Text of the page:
Many of these would-be protesters, based on reasonable but inconclusive evidence, believe Pope Francis is one of them. Whether this is so, the belief (or hope) that he is has emboldened some protesters to reveal themselves as protesters. Take Msgr Krzysztof Charamsa, a Polish priest who not only publicly announced his same-sex attraction, and who not only displayed his lover for all to see, but who went to the trouble of issuing a manifesto of demands to the Church.

Demands? Yes, sir. Demands. Before we get to these, recall that becoming a priest is voluntary. Charamsa knew what he was doing when he signed up, and knew the rules to which he was binding himself.

The rules in short form are these. That there are no such thing as “homosexuals” nor “heterosexuals”; there are only men and women. That mankind reproduces sexually and this requires and introduces a complementarity—the man and woman become one flesh. That any behavior that does not respect this complementarity is necessarily a (reproductive) disorder. (Divorce is also a disorder in this sense, since it breaks apart families, which are the reproductive unit.) This is not only the proper view of sexuality theologically via the natural law, but scientifically.

Some more preliminaries. The word disorder is often objected to, because it’s harsh and judgmental. But nobody said the truth had to be soothing, and nobody said life was fair. You aren’t cured of cancer by refusing to call it a disease. And then there is a saying that the Church doesn’t view “homosexuality” as a sin, but even though this is true in a sense the battle is lost when this kind of language is used. What should be said is that temptation is not a sin, which applies to everybody. Further, temptation is not a good place: “…and lead us not into temptation” goes the prayer taught to us by God Himself.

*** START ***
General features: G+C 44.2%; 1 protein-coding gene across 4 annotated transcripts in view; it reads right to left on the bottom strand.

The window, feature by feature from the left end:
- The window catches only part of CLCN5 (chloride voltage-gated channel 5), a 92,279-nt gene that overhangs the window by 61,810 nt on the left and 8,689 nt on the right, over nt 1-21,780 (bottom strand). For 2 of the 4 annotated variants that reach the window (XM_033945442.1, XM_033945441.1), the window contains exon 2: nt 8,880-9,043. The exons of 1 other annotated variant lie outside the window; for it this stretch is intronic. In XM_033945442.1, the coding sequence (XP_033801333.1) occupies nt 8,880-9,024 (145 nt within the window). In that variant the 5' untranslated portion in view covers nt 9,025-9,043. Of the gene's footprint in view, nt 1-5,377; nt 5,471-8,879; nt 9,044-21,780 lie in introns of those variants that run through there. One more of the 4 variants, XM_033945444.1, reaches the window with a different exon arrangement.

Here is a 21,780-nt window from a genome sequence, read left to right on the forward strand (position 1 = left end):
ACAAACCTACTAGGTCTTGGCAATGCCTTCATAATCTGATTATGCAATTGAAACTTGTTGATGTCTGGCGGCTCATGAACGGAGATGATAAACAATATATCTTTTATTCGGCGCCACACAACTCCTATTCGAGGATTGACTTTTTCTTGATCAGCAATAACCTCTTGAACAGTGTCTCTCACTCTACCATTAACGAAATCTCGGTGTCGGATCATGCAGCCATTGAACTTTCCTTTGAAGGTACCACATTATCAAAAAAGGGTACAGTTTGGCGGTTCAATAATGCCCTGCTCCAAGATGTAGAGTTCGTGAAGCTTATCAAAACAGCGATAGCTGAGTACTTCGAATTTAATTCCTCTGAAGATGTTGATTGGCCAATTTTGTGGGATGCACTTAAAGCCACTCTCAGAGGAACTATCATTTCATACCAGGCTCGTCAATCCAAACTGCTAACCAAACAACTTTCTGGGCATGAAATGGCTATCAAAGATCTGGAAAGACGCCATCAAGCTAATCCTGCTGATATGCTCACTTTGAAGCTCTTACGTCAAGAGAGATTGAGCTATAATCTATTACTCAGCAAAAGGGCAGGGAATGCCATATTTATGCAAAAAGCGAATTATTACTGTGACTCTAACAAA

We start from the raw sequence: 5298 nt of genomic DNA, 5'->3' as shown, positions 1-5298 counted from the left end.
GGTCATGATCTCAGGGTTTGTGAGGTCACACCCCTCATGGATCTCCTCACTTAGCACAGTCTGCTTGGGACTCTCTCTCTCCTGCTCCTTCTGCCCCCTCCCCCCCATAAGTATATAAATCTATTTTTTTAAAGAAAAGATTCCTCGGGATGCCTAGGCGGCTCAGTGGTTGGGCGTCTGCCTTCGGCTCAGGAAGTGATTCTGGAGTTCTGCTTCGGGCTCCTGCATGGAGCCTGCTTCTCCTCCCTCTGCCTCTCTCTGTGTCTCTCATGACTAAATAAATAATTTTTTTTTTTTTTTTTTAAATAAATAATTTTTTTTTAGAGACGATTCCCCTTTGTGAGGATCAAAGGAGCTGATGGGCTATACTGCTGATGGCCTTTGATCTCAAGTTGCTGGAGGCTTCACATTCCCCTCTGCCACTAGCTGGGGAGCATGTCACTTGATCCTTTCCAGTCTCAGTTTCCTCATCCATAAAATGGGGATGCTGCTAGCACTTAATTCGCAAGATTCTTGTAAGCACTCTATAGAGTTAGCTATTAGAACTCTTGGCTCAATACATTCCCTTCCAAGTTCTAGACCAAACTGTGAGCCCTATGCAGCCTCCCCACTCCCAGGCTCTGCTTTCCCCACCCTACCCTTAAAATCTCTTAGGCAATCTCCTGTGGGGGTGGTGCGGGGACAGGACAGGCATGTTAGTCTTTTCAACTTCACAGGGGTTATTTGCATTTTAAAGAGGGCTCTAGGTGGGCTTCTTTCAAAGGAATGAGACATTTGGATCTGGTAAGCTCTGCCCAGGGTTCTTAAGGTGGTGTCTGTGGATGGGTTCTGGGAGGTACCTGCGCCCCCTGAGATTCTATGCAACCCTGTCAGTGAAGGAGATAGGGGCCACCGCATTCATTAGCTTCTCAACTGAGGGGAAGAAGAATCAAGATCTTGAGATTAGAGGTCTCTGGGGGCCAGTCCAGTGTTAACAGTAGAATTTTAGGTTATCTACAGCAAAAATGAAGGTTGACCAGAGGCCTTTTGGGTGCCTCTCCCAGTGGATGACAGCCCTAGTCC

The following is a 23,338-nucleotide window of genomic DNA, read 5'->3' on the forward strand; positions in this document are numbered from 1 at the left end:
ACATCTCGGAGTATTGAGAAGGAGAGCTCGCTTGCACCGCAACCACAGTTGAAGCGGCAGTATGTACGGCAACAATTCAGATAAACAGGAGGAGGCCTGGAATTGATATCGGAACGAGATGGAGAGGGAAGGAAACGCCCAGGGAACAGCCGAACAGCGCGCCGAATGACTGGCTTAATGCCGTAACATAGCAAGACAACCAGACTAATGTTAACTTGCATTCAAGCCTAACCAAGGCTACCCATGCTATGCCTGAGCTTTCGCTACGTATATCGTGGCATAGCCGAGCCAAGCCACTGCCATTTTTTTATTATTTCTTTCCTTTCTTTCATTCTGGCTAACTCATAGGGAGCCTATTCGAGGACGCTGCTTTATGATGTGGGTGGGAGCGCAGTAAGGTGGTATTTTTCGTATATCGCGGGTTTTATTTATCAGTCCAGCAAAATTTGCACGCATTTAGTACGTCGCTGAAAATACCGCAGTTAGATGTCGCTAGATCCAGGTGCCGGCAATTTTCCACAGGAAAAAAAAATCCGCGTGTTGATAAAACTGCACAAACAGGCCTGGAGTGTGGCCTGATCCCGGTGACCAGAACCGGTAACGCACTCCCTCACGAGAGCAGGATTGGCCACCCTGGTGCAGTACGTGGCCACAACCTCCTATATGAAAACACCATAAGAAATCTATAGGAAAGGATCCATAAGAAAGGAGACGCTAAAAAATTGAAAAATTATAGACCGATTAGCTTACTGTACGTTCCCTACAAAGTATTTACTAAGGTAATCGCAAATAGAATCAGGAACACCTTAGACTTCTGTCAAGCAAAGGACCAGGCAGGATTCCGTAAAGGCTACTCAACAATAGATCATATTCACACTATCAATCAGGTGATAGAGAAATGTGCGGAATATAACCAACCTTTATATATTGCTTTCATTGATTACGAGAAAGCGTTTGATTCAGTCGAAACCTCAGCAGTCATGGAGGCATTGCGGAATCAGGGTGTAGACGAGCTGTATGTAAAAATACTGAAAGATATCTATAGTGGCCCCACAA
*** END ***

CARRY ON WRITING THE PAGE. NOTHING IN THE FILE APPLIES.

What those who are tempted to same-sex activities are attempting (get it?) is to be awarded special status because of their temptations. They hint or outright claim that their temptations are gifts. They say they are their temptations, and that their temptations are good. And this is preposterous. Why? Because that means woofies would have their own temptation-gifts to offer. And so would you with your temptations, as long as you can find enough people to form a political class.

So finally to Charamsa’s demands. They are nothing unusual. And they reveal that Charamsa knows almost nothing of the rules he swore he would learn and uphold. I don’t mean to single out this man. He is only the bravest. There are many more like him without the guts to come forward, though this Synod might draw more out. Here are the “demands:”

  1. Disposal of homophobia and anti-gay discrimination,
  2. Condemnation of punishment for homosexuality,
  3. Cessation of the Church’s interference in guaranteeing human rights by democratic states,
  4. Canceling incompetent and prejudicial documents,
  5. Immediate cancellation of discriminatory instructions about denying the priesthood to homosexual persons,
  6. Initiate a serious interdisciplinary scientific reflection over the morality of human sexuality,
  7. Revision of the interpretation of biblical texts on homosexuality,
  8. Adoption of ecumenical dialogue with our Lutheran and Anglican brothers about homosexuality,
  9. The need to ask for forgiveness toward homosexuals,
  10. Respect for and belief in homosexuals and change in the distorted position of the Church on what a homosexual Christian life should look like.

These are the headlines, and to understand them the descriptions should be read, too. We’ll see how these play over the coming weeks.